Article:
Ultimately, everyone in the meeting agreed that true freedom comes when we are able to connect the work of our hands to our passions and take ownership of our own lives. That is what is so attractive about entrepreneurship. That is why, as the Freedom Skater, I’m tying this whole movement to entrepreneurship. I know that the pioneering mindset of the entrepreneur is what is needed most right now, if we are ever to create true freedom in our lives and the lives of the American people.

I want to thank “The Idea Team” for all of the insights they shared today. It was an incredible experience that I will not soon forget. I also want to think Sabir Semerkant, President & CMO of The Vitamin Creek. We were able to interview him personally after the main meeting, and he further explained the importance of removing the fear mindset and choosing to appreciate the journey on the way to success, or rather, choosing to recognize the journey as success.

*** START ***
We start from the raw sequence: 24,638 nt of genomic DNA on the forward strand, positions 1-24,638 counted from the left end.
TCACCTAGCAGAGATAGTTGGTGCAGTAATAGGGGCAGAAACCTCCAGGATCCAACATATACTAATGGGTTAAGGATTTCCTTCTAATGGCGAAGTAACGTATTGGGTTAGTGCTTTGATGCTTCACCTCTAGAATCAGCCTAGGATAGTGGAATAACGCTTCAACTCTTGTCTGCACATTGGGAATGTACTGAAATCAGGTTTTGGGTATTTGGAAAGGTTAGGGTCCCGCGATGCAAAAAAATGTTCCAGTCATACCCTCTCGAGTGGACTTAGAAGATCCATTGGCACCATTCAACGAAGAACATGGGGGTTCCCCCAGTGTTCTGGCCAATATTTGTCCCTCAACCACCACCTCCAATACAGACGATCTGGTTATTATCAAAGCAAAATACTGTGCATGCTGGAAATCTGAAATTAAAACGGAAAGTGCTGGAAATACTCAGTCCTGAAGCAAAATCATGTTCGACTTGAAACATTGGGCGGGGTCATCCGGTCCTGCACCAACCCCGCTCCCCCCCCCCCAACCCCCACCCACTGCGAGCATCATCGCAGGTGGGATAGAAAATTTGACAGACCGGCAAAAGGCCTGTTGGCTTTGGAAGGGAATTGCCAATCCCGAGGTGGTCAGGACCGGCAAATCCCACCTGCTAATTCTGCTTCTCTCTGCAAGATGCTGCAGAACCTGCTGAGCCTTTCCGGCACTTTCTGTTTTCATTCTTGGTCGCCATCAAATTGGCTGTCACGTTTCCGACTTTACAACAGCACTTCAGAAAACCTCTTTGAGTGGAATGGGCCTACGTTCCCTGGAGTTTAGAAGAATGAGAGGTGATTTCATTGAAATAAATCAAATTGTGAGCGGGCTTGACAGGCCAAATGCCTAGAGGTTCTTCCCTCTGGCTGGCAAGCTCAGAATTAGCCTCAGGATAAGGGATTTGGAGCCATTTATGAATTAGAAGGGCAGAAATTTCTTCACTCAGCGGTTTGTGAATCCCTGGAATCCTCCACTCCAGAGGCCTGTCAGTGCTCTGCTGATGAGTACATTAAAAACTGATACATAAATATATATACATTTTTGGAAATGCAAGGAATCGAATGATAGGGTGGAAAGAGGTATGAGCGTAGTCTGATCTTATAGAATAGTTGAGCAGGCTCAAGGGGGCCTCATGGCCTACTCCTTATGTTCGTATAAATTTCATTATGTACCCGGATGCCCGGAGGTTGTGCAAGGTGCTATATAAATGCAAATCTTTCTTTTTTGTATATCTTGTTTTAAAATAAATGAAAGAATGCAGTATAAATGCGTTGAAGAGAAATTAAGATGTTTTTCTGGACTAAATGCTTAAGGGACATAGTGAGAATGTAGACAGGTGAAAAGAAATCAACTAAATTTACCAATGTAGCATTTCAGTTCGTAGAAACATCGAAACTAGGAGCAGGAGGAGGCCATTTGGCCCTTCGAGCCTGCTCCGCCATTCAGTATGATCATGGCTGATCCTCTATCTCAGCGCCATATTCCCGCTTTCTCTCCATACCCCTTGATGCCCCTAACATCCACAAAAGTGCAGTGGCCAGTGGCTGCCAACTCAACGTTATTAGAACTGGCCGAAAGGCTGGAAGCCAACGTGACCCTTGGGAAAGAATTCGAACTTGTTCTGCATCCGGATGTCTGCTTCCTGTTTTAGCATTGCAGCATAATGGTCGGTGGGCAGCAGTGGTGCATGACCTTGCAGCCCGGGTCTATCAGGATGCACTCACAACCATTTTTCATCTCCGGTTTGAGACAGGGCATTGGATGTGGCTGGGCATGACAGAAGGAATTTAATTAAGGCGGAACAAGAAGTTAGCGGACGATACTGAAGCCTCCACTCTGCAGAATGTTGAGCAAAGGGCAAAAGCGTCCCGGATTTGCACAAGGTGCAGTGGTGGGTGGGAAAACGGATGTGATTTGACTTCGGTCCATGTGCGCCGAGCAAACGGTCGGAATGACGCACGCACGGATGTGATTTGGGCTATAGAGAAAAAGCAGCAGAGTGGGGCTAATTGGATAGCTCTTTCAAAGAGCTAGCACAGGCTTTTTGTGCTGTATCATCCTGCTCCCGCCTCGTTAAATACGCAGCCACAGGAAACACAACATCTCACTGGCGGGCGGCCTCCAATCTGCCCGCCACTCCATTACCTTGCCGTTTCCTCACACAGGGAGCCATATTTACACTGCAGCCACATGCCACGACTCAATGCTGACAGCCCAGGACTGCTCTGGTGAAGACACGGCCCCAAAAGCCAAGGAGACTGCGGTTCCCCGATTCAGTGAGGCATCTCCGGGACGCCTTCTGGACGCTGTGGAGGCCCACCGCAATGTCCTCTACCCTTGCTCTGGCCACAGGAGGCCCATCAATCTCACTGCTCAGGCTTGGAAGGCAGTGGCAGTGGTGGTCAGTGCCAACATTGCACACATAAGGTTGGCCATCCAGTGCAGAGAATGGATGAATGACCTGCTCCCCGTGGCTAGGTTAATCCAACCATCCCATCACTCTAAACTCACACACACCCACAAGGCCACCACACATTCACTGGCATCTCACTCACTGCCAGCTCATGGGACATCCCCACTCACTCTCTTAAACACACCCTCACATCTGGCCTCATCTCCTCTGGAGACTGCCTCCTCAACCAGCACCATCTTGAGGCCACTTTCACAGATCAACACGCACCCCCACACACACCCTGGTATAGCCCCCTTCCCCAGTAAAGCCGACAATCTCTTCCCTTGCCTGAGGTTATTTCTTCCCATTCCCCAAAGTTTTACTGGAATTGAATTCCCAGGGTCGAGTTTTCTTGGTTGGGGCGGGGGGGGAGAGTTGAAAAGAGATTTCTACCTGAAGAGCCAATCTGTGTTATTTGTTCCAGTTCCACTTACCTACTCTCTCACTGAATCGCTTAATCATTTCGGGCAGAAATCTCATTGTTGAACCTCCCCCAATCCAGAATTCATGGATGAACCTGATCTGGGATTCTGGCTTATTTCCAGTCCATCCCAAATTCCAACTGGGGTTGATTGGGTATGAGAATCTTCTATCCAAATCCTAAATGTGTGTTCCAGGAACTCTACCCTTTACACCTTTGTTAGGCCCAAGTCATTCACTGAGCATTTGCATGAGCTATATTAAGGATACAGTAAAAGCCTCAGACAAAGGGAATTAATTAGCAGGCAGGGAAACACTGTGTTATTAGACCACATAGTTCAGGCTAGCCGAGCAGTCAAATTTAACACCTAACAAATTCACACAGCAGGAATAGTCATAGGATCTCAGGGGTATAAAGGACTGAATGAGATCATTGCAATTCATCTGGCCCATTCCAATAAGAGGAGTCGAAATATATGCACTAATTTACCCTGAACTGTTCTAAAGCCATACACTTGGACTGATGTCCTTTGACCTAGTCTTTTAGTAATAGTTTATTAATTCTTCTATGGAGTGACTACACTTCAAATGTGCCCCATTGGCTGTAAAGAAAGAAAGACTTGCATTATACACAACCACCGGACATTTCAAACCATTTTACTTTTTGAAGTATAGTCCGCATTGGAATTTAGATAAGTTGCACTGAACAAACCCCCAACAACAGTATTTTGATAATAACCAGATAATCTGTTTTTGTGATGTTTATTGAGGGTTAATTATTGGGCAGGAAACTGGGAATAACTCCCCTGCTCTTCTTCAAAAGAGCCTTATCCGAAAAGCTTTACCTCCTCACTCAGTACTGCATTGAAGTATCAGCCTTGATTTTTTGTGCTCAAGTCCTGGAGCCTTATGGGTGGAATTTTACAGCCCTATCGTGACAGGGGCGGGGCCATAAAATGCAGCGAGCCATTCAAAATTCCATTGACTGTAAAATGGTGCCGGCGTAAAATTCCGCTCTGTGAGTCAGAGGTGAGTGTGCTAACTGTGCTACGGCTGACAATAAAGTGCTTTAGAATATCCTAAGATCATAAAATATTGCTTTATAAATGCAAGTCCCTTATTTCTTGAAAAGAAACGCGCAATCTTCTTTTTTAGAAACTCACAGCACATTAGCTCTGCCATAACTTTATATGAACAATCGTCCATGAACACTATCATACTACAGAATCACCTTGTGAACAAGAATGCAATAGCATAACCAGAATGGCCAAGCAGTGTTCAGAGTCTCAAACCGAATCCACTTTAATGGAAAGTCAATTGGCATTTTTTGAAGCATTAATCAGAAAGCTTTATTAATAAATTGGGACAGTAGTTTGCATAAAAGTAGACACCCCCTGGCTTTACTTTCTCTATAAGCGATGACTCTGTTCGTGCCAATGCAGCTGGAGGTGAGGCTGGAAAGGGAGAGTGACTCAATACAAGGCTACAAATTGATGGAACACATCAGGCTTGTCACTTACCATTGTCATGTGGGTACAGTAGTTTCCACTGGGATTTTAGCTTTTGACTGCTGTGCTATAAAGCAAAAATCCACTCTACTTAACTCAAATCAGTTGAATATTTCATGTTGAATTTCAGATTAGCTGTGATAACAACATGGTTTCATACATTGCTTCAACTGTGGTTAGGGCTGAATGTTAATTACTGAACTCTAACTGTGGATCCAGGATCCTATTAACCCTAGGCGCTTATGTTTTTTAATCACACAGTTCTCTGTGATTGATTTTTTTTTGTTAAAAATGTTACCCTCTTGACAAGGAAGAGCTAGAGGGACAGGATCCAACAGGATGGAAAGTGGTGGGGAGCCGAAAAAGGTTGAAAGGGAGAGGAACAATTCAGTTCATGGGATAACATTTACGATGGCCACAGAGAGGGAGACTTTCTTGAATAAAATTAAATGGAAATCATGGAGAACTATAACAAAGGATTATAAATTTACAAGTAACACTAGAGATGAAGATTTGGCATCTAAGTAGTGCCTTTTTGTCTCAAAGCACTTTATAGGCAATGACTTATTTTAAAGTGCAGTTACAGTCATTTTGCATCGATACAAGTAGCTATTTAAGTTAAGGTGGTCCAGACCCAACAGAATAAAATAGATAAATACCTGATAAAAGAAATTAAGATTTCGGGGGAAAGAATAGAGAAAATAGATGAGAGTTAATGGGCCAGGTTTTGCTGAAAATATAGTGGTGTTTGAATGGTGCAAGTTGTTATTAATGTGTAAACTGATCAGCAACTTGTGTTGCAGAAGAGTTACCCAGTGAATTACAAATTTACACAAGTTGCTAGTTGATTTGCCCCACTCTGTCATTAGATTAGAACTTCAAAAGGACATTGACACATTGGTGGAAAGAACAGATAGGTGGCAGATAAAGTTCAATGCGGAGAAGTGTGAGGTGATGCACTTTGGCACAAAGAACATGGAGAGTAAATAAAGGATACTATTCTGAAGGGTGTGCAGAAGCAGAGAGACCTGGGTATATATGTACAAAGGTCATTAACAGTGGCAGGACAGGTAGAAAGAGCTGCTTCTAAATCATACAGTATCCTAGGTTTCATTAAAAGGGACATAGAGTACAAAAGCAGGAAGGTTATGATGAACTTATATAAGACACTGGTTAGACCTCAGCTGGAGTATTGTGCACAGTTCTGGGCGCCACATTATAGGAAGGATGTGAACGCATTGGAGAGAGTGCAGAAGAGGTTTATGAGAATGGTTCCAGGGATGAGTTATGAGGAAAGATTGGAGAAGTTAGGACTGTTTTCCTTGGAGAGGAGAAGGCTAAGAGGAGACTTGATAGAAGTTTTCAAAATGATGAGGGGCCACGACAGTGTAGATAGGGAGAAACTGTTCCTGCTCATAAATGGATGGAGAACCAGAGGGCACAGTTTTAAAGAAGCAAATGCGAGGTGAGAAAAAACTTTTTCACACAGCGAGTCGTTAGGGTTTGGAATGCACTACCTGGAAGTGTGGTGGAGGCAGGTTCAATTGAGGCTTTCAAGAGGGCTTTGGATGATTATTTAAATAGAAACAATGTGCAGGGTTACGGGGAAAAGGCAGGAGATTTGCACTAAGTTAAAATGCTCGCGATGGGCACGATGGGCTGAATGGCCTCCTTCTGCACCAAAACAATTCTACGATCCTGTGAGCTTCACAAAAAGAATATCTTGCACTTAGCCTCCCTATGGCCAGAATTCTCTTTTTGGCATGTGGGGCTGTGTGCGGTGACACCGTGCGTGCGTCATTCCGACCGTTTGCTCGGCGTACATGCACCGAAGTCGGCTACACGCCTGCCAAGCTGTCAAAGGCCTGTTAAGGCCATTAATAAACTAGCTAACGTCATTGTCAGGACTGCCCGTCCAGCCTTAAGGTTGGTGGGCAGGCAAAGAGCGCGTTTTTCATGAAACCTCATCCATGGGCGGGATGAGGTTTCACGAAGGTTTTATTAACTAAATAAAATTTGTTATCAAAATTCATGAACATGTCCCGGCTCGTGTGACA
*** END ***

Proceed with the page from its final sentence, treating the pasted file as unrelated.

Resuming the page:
P.S. For anyone who is not aware: I am hanging out and skating in the NYC area for a couple of weeks to build more support and awareness for the tour and speak at a few major east coast schools. I’ll be leaving from the Statue of Liberty on Sept. 27th to officially start my 3000 mile skate across America.


About the author 


From a 3412 mile inline skate across America for Freedom to a pilgrimage halfway around the world, speaker and life coach, Austin Szelkowski has lived an intrepid spiritual journey. Over the last 11 years, he has skated across a continent, built 3 successful businesses, been enlightened by a mind-bending spiritual awakening, and endured a terrifying dark night of the soul journey in 2017. His story brings courage in the darkest places – providing a sense of spiritual adventure and hope.